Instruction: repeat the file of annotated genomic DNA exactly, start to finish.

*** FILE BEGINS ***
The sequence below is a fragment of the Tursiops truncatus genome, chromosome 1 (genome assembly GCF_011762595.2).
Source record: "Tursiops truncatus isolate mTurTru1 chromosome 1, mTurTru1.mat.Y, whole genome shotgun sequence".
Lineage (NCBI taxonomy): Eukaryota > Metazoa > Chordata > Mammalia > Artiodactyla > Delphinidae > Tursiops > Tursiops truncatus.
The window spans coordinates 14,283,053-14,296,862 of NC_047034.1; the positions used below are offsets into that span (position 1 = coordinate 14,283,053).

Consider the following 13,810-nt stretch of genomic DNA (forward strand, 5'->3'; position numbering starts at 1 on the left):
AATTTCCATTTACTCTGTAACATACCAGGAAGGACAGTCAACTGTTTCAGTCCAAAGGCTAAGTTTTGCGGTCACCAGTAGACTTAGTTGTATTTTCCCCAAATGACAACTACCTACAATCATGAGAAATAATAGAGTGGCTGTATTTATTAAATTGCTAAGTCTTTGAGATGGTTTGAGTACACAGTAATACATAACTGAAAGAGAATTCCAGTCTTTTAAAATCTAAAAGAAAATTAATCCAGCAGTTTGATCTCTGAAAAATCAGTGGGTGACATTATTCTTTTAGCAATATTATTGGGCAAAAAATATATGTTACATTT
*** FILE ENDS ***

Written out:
The sequence below is a fragment of the Tursiops truncatus genome, chromosome 1 (genome assembly GCF_011762595.2).
Source record: "Tursiops truncatus isolate mTurTru1 chromosome 1, mTurTru1.mat.Y, whole genome shotgun sequence".
Lineage (NCBI taxonomy): Eukaryota > Metazoa > Chordata > Mammalia > Artiodactyla > Delphinidae > Tursiops > Tursiops truncatus.
The window spans coordinates 14,283,053-14,296,862 of NC_047034.1; the positions used below are offsets into that span (position 1 = coordinate 14,283,053).

Consider the following 13,810-nt stretch of genomic DNA (forward strand, 5'->3'; position numbering starts at 1 on the left):
AATTTCCATTTACTCTGTAACATACCAGGAAGGACAGTCAACTGTTTCAGTCCAAAGGCTAAGTTTTGCGGTCACCAGTAGACTTAGTTGTATTTTCCCCAAATGACAACTACCTACAATCATGAGAAATAATAGAGTGGCTGTATTTATTAAATTGCTAAGTCTTTGAGATGGTTTGAGTACACAGTAATACATAACTGAAAGAGAATTCCAGTCTTTTAAAATCTAAAAGAAAATTAATCCAGCAGTTTGATCTCTGAAAAATCAGTGGGTGACATTATTCTTTTAGCAATATTATTGGGCAAAAAATATATGTTACATTT